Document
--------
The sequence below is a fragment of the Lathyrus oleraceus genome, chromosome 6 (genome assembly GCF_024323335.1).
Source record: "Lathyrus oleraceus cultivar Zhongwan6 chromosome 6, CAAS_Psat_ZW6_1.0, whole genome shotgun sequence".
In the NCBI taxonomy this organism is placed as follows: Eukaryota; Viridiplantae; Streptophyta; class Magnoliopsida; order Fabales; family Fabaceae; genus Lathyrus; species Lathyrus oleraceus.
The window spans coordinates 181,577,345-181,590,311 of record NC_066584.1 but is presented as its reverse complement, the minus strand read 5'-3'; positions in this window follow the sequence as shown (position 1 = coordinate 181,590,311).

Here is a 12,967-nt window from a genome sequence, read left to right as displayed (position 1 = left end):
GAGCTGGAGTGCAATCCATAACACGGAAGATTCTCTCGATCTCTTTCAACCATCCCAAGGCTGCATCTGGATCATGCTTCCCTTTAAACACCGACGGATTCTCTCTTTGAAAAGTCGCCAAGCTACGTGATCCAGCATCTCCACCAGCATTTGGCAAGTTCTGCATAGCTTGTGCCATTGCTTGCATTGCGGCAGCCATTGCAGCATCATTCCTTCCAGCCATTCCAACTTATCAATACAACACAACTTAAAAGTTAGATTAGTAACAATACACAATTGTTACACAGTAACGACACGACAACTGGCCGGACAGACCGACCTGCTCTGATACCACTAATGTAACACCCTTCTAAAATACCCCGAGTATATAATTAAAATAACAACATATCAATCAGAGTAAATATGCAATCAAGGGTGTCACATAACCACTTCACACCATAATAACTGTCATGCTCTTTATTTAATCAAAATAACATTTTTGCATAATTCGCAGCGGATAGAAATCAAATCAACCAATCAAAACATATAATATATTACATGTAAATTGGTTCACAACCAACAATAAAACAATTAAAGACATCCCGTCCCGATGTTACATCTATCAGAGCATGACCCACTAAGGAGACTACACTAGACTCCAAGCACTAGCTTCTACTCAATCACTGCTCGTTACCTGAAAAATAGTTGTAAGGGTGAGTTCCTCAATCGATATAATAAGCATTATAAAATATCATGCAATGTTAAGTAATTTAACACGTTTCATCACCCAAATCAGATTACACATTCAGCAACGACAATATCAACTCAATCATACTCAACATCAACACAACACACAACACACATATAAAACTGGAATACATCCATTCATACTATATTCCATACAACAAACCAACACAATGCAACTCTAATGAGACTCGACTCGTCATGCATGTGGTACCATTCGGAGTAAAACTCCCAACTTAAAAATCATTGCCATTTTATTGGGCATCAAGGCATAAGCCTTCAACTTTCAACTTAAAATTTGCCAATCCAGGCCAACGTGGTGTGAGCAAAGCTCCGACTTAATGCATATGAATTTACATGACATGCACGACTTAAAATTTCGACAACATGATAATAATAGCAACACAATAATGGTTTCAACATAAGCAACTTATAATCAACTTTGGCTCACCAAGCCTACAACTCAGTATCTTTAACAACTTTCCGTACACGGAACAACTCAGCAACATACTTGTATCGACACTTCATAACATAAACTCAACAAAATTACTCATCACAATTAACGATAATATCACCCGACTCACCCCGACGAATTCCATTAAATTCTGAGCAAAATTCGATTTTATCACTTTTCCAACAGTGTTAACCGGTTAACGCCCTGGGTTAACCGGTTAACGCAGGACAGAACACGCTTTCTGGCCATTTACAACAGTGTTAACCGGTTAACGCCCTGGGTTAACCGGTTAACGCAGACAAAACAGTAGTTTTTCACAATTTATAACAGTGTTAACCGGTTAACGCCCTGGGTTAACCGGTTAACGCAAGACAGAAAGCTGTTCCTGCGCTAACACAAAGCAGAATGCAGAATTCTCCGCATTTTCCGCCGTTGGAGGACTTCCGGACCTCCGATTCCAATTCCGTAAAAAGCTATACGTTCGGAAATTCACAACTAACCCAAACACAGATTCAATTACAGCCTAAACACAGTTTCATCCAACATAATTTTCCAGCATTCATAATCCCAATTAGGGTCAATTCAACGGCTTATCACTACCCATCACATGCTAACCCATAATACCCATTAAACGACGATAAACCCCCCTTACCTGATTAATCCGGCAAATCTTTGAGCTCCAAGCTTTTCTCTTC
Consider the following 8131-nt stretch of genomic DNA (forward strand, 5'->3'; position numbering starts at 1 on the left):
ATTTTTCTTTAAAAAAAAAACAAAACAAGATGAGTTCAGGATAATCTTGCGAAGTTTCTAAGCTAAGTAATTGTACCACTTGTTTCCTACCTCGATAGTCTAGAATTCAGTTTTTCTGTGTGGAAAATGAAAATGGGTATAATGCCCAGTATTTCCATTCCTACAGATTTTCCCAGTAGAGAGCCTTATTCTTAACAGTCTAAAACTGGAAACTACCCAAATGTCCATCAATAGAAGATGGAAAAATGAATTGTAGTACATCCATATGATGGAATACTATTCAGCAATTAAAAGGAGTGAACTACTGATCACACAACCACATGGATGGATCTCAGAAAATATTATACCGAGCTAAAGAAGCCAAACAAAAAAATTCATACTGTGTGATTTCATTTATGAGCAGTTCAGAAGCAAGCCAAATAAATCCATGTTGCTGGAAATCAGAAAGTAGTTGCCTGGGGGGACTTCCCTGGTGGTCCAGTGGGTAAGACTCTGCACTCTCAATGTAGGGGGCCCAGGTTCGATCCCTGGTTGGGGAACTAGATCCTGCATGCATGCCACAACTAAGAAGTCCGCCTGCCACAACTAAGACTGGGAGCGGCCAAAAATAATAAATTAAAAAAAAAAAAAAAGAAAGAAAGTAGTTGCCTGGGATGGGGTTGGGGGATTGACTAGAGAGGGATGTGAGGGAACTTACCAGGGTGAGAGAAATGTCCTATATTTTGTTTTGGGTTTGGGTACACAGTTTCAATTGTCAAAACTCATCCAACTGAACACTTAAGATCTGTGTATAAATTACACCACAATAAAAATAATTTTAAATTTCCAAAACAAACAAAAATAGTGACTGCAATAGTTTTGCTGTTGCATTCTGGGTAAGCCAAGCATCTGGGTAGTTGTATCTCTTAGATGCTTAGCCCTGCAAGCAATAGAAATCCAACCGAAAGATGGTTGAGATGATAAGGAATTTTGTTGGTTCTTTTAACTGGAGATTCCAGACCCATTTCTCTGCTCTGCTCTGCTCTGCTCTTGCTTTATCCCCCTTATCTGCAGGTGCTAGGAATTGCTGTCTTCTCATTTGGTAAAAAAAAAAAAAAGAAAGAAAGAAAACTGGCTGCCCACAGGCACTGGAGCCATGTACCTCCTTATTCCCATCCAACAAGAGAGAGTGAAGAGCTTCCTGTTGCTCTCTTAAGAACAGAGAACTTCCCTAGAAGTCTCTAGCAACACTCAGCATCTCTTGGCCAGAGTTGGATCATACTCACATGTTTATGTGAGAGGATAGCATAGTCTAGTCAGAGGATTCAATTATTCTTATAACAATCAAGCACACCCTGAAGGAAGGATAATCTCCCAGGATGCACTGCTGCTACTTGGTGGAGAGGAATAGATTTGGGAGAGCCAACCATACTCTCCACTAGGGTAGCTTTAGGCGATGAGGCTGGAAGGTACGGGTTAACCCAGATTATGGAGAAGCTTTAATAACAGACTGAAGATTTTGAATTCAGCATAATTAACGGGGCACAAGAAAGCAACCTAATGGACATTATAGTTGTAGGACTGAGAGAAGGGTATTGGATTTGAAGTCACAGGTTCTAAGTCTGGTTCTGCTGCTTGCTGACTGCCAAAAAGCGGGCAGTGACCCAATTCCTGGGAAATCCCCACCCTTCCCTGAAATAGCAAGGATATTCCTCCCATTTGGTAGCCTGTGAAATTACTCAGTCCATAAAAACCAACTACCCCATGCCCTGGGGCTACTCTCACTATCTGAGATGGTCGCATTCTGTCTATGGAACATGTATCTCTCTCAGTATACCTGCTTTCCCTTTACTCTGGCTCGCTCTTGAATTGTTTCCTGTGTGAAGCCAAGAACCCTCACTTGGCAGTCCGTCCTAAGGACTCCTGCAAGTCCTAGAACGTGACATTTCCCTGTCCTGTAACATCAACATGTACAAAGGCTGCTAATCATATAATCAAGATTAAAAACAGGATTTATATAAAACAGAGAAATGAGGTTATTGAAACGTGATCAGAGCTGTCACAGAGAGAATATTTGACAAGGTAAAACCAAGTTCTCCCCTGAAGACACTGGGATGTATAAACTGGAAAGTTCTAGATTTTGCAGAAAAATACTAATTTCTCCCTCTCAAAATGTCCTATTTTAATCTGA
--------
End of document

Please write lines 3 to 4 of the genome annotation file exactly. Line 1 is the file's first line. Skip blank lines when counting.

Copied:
In the NCBI taxonomy this organism is placed as follows: Eukaryota; Viridiplantae; Streptophyta; class Magnoliopsida; order Fabales; family Fabaceae; genus Lathyrus; species Lathyrus oleraceus.
The window spans coordinates 181,577,345-181,590,311 of record NC_066584.1 but is presented as its reverse complement, the minus strand read 5'-3'; positions in this window follow the sequence as shown (position 1 = coordinate 181,590,311).